If you want to know more about the development of musical forms, have a look at my second blog. There I write an introduction into classical music at irregular intervals.


The term variation means to change something given.

To make this easier to understand, we compare the music with our language. We don’t have to go so far as to equate a musical work with a poem, an essay or a novel.

But on a small scale this makes sense by comparing a melody or a theme with a movement. Because then it is easier to understand how a composer works.


Let’s take a simple sentence like, “I’m walking in the rain today.”

If we want to affirm this sentence, for instance because we believe it has not been understood, then we repeat it.

“I’m walking in the rain today.” – “I’m walking in the rain today.”


In order to underline various aspects of his statement or to explain it in more detail, we must change it.

You can either:

– shorten it: “I’m going for a walk.”

– expand: “I’m going for a walk in the rain this morning and I’m going to dance.”

or otherwise change it as you like: “I’m going to stroll in the drizzle.”


As we can see, the basic statement of the sentence remains the same (ego, movement, etc.), but nevertheless it changes with each “variation”.

A composer does the same thing and, just as we do in language, he can highlight every single aspect of a theme, illuminate it differently and change it.

A variation work is simply the implementation of this principle not only on a theme, but on a whole piece.


Let’s get back to Giuliani’s music.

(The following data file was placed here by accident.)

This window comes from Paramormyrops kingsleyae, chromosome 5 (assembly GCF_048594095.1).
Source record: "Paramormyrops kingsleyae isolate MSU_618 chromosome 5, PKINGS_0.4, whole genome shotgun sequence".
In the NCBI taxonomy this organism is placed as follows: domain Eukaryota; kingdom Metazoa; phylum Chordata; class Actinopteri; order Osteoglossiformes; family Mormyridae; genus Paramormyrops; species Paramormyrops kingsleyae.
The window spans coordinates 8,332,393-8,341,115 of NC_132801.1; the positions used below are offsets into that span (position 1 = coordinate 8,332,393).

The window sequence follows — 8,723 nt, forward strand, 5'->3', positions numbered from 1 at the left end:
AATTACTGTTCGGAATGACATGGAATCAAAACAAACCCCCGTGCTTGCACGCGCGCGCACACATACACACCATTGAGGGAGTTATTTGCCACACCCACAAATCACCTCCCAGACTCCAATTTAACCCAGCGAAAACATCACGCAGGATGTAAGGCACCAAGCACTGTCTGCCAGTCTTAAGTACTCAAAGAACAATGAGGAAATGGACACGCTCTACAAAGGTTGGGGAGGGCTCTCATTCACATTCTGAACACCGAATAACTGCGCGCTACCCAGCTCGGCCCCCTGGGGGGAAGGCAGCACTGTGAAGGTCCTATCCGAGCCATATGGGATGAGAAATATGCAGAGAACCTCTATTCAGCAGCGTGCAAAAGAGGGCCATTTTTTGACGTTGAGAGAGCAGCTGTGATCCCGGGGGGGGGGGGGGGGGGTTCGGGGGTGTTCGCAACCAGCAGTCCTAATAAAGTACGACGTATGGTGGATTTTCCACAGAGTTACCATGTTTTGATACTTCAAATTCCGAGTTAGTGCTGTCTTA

His op. 107 is a conservative work without surprises or special musical highlights. Nevertheless, it is a beautiful piece of music and seems to me to be a good introduction to the world of variations, both for listeners and performers.



I’ve decided for a record by Ben Lougheed today. Of the videos I know on Youtube, his seems to me to speak most authentic in the spirit of Giuliani.


At the beginning the theme appears, the song of the “harmonic blacksmith”, accompanied in the bass by the “blacksmith’s hammers”.

The first variation (0:58) brings little new, only the bass plays a few side notes.

The second variation (1:46) becomes a little more lively as Giuliani composes triplets and thus increases the tempo.

Only with the third variation (2:44) one feels a change. The mood seems to have changed and the virtuoso aspect takes a back seat. Very nice to trace here in this recording.

The fourth variation (4:02) is now again under the sign of virtuosity. Not in the sense of a Paganini or Liszt, but everyone who has practiced the piece knows how difficult it is to make all the notes sound as they are written.

Of course also a minor variation (5:06) must not be missing. On the recording it is very nice to observe how Ben Lougheed does not distort it romantically, but always remains in the spirit of classical music in a fixed basic rhythm and interprets it without romantic enamel.

Variation Six (7:25) is the typical “Kehraus” (bouncer), which is almost always at the end of a work of variation. The guitar may shine and cast off its tone cascades. The few small mistakes that the performer makes in the heat of the moment shouldn’t bother us any further.


I hope you enjoyed this introduction to the plant. If you are interested, on Facebook I post daily videos and little stories about the classical guitar, matching my blog.